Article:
If you want more background on observational studies, propensity scores, etc., this book is a fantastic and easy-to-grasp resource (the book is, of course, not required reading…): Paul R. Rosenbaum: Design of Observational Studies, Springer, 2010. [PDF]

Week 4 (3/13): Online communication behavior

Discussion lead: Julia Proskurnia

  • Farshad Kooti, Luca Maria Aiello, Mihajlo Grbovic, Kristina Lerman, and Amin Mantrach: Evolution of Conversations in the Age of Email Overload, Proc. World Wide Web Conference, 2015. [PDF]

Week 5 (3/20): Network analysis of social systems

Discussion lead: Mia Primorac

  • Aaron Clauset, Samuel Arbesman, and Daniel B. Larremore: Systematic Inequality and Hierarchy in Faculty Hiring Networks, Science Advances, 2015. [PDF]

Week 6 (3/27): Language and social phenomena

Discussion lead: Victor Kristof

  • Daniel Casasanto, Kyle Jasmin, Geoffrey Brookshire, and Tom Gijssels: The QWERTY Effect: How Typing Shapes Word Meanings and Baby Names, Proc. Annual Conference of the Cognitive Science Society, 2014. [PDF]
  • David Garcia and Markus Strohmaier: The QWERTY Effect on the Web: How Typing Shapes the Meaning of Words in Online Human-Computer Interaction, Proc. World Wide Web Conference, 2016. [PDF] (optional reading)

Week 7 (4/3)

Bob away in Australia at the WWW conference. Students use this week for preparing project proposals. Project proposals due at the end of the week.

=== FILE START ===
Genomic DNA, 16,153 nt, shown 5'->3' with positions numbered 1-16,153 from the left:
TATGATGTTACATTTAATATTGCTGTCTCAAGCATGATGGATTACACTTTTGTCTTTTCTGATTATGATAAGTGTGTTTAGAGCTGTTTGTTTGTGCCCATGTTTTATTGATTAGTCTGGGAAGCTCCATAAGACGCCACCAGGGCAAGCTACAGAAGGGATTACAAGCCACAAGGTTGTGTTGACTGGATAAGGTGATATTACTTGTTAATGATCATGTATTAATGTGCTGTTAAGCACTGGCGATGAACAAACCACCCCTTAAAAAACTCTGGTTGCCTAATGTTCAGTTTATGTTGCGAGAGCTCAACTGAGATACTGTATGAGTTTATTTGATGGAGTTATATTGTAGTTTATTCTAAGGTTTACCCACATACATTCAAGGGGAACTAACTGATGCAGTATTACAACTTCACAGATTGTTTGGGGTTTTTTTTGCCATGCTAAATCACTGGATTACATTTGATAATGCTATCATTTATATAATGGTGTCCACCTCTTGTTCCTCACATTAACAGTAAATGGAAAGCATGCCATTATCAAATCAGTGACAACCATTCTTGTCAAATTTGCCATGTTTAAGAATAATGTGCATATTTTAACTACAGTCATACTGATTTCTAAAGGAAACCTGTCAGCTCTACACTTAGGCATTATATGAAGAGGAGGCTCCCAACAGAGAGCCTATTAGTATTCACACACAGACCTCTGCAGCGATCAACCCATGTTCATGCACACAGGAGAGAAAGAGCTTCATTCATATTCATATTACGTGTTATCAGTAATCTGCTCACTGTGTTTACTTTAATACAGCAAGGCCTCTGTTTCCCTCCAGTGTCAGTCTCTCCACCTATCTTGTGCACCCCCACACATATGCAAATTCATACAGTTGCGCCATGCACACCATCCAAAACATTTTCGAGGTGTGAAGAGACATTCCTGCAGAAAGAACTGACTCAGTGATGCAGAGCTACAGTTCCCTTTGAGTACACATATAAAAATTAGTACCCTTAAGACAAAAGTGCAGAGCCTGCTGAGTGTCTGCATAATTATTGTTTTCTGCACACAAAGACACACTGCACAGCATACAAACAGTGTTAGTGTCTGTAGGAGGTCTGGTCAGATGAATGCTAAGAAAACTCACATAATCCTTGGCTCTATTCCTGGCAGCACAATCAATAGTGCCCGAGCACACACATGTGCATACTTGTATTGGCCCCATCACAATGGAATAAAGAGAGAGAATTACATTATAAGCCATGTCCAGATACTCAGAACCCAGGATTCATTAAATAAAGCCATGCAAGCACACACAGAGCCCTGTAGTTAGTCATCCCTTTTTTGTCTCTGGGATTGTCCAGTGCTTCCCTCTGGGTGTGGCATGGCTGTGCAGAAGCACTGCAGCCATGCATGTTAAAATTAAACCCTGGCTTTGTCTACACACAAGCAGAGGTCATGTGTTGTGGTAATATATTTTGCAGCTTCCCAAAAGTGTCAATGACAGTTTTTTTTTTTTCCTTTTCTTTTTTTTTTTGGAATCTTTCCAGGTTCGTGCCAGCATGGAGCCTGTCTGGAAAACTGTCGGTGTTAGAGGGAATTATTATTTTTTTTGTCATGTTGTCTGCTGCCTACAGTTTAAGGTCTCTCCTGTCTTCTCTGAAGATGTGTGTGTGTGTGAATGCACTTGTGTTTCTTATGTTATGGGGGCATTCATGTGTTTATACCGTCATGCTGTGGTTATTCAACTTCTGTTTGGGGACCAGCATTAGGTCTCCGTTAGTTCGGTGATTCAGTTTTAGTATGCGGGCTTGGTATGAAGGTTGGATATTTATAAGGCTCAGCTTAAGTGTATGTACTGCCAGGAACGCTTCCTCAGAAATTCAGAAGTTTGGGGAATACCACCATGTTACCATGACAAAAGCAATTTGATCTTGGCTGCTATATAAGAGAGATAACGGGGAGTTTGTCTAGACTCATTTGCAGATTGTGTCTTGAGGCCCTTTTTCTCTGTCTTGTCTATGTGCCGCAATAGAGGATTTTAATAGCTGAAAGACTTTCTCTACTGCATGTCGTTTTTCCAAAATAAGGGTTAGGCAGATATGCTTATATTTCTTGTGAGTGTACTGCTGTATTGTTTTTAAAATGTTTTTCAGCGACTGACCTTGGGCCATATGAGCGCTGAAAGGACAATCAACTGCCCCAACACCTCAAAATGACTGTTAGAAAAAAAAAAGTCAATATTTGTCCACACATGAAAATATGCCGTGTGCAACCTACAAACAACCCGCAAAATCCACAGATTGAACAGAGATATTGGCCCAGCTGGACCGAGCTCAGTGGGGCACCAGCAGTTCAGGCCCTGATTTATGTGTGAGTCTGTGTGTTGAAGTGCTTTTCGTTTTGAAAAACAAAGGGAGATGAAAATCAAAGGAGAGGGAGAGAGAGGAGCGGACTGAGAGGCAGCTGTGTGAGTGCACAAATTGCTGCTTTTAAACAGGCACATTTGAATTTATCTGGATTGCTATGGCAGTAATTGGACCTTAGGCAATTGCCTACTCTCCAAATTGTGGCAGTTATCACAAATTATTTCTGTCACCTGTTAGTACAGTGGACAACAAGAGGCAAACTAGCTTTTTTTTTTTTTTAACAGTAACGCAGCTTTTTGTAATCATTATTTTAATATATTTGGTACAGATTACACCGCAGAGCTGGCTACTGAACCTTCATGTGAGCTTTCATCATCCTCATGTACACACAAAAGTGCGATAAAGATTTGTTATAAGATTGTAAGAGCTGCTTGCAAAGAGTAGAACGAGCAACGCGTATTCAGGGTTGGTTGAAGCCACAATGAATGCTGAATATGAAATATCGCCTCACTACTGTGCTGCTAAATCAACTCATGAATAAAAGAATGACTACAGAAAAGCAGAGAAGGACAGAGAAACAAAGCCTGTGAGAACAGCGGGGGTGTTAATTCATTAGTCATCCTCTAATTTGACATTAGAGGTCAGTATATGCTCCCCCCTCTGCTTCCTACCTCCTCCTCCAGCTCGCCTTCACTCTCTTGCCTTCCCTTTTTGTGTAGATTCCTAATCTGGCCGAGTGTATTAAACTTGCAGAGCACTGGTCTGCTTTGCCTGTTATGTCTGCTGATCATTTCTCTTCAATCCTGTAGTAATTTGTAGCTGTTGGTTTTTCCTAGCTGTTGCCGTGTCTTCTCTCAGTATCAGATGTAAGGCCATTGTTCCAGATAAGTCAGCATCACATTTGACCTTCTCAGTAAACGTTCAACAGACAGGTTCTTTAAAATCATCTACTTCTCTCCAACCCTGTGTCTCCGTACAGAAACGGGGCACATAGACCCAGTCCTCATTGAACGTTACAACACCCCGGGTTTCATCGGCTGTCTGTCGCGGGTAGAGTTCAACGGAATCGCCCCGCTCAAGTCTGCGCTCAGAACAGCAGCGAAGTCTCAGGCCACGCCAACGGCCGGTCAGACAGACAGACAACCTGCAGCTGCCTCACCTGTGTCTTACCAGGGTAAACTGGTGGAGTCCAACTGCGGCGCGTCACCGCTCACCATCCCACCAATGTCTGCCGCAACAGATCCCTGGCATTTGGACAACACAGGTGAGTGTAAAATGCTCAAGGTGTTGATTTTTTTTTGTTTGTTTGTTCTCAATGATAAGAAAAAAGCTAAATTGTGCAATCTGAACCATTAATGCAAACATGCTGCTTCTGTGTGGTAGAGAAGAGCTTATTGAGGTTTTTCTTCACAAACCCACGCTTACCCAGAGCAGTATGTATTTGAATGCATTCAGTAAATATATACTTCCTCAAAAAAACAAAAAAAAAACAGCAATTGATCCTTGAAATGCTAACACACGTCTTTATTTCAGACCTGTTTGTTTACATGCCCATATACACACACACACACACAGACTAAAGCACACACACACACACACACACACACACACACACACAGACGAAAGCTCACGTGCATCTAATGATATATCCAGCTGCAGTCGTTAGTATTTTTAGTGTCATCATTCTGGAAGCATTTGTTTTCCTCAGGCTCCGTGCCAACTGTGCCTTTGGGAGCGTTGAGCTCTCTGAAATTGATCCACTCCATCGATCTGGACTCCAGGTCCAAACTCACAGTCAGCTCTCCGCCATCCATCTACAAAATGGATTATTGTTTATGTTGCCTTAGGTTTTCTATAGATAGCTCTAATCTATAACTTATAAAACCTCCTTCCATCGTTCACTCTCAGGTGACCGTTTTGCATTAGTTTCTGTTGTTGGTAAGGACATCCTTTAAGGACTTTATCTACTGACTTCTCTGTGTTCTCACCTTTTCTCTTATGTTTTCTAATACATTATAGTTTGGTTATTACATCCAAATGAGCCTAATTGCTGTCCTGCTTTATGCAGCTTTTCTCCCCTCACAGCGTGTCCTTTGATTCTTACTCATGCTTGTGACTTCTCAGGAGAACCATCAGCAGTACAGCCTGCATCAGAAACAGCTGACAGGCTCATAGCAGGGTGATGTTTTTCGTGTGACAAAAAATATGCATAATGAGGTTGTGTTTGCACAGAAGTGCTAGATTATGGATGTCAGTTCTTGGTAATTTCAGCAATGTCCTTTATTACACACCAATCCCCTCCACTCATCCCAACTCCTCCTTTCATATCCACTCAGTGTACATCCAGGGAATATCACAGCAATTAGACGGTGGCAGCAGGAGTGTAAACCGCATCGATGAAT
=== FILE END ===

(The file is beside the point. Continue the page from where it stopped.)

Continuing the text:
Week 8 (4/10): Opinions on the Web

Discussion lead: Tiziano Piccardi

  • Justin Cheng, Michael Bernstein, Cristian Danescu-Niculescu-Mizil, and Jure Leskovec: Anyone Can Become a Troll: Causes of Trolling Behavior in Online Discussions, Proc. Conference on Computer-Supported Cooperative Work and Social Computing, 2017. [PDF]

Students get feedback on proposals by the end of the week.

Week 9 (4/17)

Easter week. Students use this week for adapting proposals based on Bob’s feedback and for preparing lightning proposal talks.

Week 10 (4/24)

Lightning proposal talks.

Week 11 (5/1): Observational studies: drawing valid conclusions from “found data” (part 2)

Discussion lead: Leo Impett

  • Gary King and Richard Nielsen: Why Propensity Scores Should Not Be Used for Matching, Working paper, 2016. [PDF]

Week 12 (5/8): Online versus offline behavior

Discussion lead: Pierre Runavot

  • Tim Althoff, Eric Horvitz, Ryen W. White, and Jamie Zeitzer: Harnessing the Web for Population-Scale Physiological Sensing: A Case Study of Sleep and Performance, Proc. World Wide Web Conference, 2017. [PDF]

Week 13 (5/15): Machine learning and data mining for social systems

Discussion lead: Jérémie Rappaz

  • Ruining He and Julian McAuley: Ups and Downs: Modeling the Visual Evolution of Fashion Trends with One-Class Collaborative Filtering, Proc. World Wide Web Conference, 2016. [PDF]

Week 14 (5/22)

No meeting.

Week 15 (5/29): Ethics of computational research on human behavior

Discussion lead: Fu-Yin Cherng

  • Adam D. I. Kramer, Jamie E. Guillory, and Jeffrey T. Hancock: Experimental Evidence of Massive-scale Emotional Contagion through Social Networks, Proc. National Academy of Sciences, 2014. [PDF]

Additional material about the study (e.g., media coverage in the aftermath) is available here. Please do take a look!